Prejudice is generally viewed today as a negative trait Through its association with racism, it has acquired a particularly evil resonance in the U. S.; it’s hard to see anything redeeming here. But it wasn’t that simple in Jane Austen’s time. The key words in her most famous book were morally ambidextrous. Pride could mean… more goodness …

Jane Austen’s Pride and Prejudice in 61 Haiku (1,037 Syllables!), a guest post from James Gaynor

Jane Austen’s Pride and Prejudice in 61 Haiku (1,037 Syllables!), a guest post from James Gaynor

Emily Dickinson once famously remarked that if she felt as though the top of her head were taken off, she knew she was reading poetry. And who hasn’t read “It is a truth universally acknowledged, …” and felt our heads explode? In my work as a poet, I’ve long been fascinated by memorable opening and… more goodness …

Sweetheart’s Day, a Guest Post from Virginia Kohl

Sweetheart’s Day, a Guest Post from Virginia Kohl

I fell in love with the Regency era as a young girl. In addition to Jane Austen’s beloved novels, I was introduced to the period by a collection of Valentine’s Day themed stories. This book still has a special place on my bookshelf to be re-read during the month that celebrates true love.    Valentine’s… more goodness …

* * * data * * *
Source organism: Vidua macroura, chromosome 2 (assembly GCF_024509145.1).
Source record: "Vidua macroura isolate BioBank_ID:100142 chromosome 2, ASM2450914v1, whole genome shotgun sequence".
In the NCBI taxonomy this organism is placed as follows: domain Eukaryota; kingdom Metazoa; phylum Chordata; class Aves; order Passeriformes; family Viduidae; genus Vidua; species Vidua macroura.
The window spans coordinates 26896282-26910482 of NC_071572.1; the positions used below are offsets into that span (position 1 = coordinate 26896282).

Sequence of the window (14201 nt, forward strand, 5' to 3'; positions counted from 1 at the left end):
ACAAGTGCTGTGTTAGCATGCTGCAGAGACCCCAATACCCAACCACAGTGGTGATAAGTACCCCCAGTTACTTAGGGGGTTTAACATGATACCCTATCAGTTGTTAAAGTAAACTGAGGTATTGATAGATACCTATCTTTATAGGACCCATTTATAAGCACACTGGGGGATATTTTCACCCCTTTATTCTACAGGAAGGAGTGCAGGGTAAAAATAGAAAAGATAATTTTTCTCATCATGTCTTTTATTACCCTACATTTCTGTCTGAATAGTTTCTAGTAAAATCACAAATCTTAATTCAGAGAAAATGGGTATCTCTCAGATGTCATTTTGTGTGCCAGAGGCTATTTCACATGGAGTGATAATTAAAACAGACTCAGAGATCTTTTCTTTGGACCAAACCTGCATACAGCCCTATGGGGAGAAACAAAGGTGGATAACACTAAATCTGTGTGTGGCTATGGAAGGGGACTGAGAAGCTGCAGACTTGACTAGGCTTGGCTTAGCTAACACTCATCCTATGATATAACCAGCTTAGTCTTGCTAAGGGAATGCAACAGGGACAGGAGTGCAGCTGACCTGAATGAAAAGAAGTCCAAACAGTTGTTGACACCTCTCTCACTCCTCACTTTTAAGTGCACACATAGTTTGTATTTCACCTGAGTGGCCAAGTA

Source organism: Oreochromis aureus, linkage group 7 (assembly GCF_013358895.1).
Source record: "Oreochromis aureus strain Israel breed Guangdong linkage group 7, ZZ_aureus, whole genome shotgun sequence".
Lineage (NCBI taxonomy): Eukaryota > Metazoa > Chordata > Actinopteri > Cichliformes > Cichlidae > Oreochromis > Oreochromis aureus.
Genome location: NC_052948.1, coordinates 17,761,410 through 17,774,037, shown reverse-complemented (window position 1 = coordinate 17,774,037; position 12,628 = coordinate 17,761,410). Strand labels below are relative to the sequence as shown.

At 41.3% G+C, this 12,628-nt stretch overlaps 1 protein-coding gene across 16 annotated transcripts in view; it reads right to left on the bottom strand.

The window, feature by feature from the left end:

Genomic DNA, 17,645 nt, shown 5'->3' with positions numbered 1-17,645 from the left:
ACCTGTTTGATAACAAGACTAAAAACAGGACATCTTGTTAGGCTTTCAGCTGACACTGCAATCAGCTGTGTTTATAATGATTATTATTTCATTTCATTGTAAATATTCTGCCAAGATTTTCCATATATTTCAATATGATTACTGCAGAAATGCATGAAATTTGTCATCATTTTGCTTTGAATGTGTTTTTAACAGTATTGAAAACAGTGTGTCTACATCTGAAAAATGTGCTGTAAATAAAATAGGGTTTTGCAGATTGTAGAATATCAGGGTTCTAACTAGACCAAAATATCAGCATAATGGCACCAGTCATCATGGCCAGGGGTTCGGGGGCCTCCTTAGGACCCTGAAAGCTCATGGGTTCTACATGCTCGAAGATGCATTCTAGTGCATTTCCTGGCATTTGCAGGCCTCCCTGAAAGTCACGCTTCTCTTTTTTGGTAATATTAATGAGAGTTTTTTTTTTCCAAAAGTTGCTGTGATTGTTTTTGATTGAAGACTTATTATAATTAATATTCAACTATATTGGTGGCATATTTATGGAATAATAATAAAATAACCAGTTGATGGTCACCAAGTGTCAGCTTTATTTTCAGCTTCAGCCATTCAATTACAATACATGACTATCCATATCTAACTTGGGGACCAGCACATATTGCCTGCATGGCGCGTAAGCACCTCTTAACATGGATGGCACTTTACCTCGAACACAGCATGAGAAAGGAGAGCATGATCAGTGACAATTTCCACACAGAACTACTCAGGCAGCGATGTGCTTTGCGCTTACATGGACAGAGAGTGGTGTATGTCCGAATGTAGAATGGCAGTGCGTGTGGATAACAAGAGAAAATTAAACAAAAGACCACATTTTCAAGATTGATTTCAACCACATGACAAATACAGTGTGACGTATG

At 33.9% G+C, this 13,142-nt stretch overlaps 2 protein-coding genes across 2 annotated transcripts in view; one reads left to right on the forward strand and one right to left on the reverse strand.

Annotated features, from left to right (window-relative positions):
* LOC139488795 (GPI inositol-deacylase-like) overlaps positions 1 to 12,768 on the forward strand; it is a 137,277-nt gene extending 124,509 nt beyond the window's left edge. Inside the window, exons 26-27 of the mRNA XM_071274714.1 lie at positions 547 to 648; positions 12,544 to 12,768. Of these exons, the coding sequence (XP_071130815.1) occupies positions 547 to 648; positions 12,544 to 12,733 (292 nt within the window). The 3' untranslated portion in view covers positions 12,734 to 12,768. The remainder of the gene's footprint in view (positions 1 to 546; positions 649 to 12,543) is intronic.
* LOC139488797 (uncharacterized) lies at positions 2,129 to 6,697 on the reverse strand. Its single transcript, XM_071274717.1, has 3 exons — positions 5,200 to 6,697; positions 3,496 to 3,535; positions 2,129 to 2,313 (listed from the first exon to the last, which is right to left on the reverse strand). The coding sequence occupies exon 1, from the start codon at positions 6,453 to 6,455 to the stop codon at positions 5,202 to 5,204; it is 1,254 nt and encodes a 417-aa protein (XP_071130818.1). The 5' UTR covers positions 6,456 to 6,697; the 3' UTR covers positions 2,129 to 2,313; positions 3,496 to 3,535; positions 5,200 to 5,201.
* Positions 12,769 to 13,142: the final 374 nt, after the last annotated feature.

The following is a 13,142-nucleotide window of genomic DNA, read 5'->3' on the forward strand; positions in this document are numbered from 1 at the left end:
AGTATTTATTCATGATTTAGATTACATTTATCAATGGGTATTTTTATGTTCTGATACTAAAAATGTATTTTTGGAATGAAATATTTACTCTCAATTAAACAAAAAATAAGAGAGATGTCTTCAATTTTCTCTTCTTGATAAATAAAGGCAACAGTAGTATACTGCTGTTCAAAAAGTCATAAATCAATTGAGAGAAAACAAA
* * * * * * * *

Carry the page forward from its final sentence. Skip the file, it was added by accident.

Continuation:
Between the Lines: Sisterhood and Serendipitous Elusiveness, a Guest Post from Gabrielle Mullarkey

Between the Lines: Sisterhood and Serendipitous Elusiveness, a Guest Post from Gabrielle Mullarkey

BETWEEN THE LINES Sisterhood and serendipitous elusiveness Jane Austen, like many great artists, reaches out to us across time as both a living presence glimpsed between the lines of her own words and as an image orchestrated and reconstructed endlessly by others – including the woman regarded traditionally as iconographer-in-chief, her elder sister, Cassandra. Conspiracy… more goodness …

Jane Austen’s Problematic Health, a Guest Post from Kyra Kramer

Jane Austen’s Problematic Health, a Guest Post from Kyra Kramer

Predicting the due date of a pregnancy is a matter of guesswork, even in these modern times. Babies are notorious for following their own schedule rather than the convenience of their mother, midwife, or obstetrician. Nevertheless, it is rare for a pregnancy to extend much beyond 40 weeks, and it is almost as dangerous for… more goodness …

Austen Fandom vs. Austen Academics, a Guest Post from Melanie Rachel

Austen Fandom vs. Austen Academics, a Guest Post from Melanie Rachel

At the JASNA annual conference last October, I was fortunate enough to meet with a number of JAFF writers and editors. Did I participate in a little fangirling? Well, yes.  During the course of our various discussions, the topic of the divide between the Jane Austen fandom and Jane Austen academics arose, and I’ve been… more goodness …

A Writing Table Fit for Jane Austen, a Guest Post from Laurie Benson

A Writing Table Fit for Jane Austen, a Guest Post from Laurie Benson

A Writing Table Fit for Jane Austen First, thank you for having me on Austen Authors. Since I collect antiques, I thought I’d share one with your readers that might have appealed to Jane Austen. It’s my Georgian era writing desk. I confess, while it’s in my home and I adore it, the Georgian writing table… more goodness …